- New York is next. New York is the latest state to require salary ranges to be provided on job postings beginning Sept. 17.
- Be prepared. Employers of all sizes should be developing a comprehensive plan on how compensation changes are communicated throughout the organization.
- Cohesive communication is key. Build trust by clearly explaining what employees are paid, that they are paid equitably and that they have a fair shot at advancing.
On the heels of New York City’s relatively recent pay transparency law, the state of New York has followed suit with a pay transparency law of its own.
And while New York state’s law, which goes into effect Sept. 17, somewhat mirrors New York City’s law, the state law provides additional requirements.
For example, the state law covers remote workers. It also requires covered employers to include job descriptions in writing and maintain compensation history ranges and job descriptions.
Nationwide, New York state’s law is part of an ongoing trend of transparency laws gaining momentum. In fact, more than 1 in 4 workers in the U.S. labor force are now covered by state pay range transparency laws, based on data from the National Women’s Law Center.
Employers and HR leaders should be developing a comprehensive plan that addresses not just the New York State pay transparency law, but also how compensation is communicated throughout the organization.
Megan Nail, vice president, total rewards practice at NFP, a national benefits consultant and property and casualty broker, said that at the top of the list of her firm’s recommendation for New York employers is to:
- Review open positions, whether they are new positions or open for promotions and transfers. Also, ensure job descriptions are updated, the pay range is accurate and everything can be posted and disclosed in your applicant tracking system or other method of job advertising.
- Educate all managers on foundational areas such as why a job description is important, how pay ranges are determined at the organization, the organization’s compensation philosophy and how employees and candidates are placed within the pay range.
- Create a strategic plan to work toward pay range transparency for all jobs across the organization if this is not already in place, as it is like that employees will ask questions about their own range and compensation potential as ranges become transparent for open positions.
- Develop a comprehensive communication and education plan for all employees on those same topics — that goes beyond this single point in time but will build throughout the year and continue to evolve.
“Employers also need to develop a national and holistic strategy to communicate pay, which is not only compliant in the states in which they do business, but also shares the information internally with their leaders and employees,” she said. “We expect the trend of pay transparency to continue and now is the time to prepare.”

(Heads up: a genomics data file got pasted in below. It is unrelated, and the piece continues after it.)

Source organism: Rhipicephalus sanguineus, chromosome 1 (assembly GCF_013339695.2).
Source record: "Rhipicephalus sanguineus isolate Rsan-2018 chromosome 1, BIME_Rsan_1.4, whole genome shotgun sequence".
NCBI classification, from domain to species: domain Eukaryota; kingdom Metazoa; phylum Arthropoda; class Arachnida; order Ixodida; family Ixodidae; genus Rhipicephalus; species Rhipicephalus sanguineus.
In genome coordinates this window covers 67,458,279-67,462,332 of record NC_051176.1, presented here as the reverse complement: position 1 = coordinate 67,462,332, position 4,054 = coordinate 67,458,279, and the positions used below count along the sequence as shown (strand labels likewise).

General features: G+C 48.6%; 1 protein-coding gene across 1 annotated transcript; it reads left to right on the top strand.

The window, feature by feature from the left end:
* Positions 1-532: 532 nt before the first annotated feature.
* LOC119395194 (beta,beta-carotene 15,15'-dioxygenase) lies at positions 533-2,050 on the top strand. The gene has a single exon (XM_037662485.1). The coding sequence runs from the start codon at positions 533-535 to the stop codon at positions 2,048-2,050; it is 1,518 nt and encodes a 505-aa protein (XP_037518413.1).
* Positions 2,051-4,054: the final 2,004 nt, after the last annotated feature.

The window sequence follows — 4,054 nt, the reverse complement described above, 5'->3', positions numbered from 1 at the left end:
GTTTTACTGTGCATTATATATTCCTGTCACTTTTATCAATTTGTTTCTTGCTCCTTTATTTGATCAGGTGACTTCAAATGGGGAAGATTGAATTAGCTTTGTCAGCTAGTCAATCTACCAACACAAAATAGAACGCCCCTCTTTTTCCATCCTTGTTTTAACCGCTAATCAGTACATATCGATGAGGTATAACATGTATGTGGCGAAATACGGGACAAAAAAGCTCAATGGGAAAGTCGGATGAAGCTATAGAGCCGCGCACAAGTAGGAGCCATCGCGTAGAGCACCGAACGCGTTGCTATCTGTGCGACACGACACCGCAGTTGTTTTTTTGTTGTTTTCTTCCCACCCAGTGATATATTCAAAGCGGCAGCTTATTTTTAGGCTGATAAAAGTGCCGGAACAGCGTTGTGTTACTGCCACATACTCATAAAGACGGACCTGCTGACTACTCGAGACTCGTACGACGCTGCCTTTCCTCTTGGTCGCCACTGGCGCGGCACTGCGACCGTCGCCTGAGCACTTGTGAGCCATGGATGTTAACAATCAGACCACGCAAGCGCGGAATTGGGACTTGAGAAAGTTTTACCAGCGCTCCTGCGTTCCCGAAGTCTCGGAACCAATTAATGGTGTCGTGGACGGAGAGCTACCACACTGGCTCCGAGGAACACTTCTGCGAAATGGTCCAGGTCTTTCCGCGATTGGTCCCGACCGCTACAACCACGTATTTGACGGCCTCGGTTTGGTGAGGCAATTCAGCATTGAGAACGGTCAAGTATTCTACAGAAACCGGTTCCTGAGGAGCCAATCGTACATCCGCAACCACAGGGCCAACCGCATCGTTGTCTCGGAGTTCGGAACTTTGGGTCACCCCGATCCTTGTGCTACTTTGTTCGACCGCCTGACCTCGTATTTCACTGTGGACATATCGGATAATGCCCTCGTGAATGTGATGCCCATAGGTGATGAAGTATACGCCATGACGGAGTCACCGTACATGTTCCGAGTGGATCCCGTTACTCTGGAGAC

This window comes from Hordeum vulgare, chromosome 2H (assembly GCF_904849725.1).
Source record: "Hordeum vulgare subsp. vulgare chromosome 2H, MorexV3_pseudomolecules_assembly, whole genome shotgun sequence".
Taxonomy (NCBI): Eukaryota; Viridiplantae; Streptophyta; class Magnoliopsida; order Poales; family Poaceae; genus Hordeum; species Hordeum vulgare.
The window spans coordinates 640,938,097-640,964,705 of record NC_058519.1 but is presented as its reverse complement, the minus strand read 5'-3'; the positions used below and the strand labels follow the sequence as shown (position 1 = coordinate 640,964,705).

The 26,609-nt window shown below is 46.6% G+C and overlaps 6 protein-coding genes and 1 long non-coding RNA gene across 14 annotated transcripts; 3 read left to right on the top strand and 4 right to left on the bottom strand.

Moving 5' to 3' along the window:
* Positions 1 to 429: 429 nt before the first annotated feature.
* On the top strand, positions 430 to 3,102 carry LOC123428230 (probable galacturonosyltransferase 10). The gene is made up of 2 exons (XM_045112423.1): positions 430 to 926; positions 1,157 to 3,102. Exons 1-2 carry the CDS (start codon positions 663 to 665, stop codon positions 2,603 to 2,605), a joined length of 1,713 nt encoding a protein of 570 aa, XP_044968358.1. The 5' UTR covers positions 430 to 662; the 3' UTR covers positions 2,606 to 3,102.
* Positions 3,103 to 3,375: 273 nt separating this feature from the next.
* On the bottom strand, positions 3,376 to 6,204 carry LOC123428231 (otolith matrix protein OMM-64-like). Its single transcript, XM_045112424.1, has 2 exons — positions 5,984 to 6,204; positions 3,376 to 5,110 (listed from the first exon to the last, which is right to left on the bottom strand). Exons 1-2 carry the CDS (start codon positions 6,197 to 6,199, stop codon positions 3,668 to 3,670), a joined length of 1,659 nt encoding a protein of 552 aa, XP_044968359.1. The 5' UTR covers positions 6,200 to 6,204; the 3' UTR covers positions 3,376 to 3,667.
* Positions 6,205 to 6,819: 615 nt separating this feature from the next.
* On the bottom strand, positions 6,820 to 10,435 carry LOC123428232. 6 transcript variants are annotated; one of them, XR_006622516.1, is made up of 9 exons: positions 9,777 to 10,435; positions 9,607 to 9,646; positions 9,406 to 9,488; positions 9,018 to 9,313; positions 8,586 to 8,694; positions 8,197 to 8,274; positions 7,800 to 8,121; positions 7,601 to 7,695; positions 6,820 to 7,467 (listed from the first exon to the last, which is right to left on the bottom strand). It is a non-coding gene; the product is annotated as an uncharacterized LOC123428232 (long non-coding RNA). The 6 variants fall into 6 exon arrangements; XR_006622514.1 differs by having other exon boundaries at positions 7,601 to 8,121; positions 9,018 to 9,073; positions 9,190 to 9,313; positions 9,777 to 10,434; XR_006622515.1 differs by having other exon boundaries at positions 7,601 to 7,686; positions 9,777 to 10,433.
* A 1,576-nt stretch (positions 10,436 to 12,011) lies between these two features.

Prepare for Employee Inquiries
Communication is also a key strategy, according to Nail. “It needs to start with managers and leaders, and then move to employees, so managers are equipped to answer any questions," she said.
Christine Hendrickson, vice president of strategic initiatives at Syndio, said the transparency journey begins with taking control of data so the organization has the insights needed to build a strategy for implementing pay transparency, and then thoughtfully communicating about it with employees.
“When you can clearly explain why you pay employees what you pay, that they are paid equitably, and that they have a fair shot at advancing, you build trust,” she said. “The element of pay explainability is crucial.”
Syndio CEO Maria Colacurcio said the question isn’t about whether or not to be transparent, but rather how far to go. She said that whether you’re in a state that has a pay transparency law or not, once you start sharing information about salary ranges, pay equity, representation and pay gaps, then all your employees, your board and your investors will continue to expect it.
“In this regard, adopting a national strategy will pay for itself in spades down the road,” Colacurcio said. “Last year, we saw wave-after-wave of pay scale transparency laws passed in the United States.”
This year, she added, the pace has slowed, with Hawaii being the first jurisdiction to adopt a pay transparency law in the U.S. and Illinois following.
“They are unlikely to be the last, as there are several jurisdictions considering similar legislation. Our eyes are on Massachusetts, Washington D.C. and New Jersey,” Colacurcio said.
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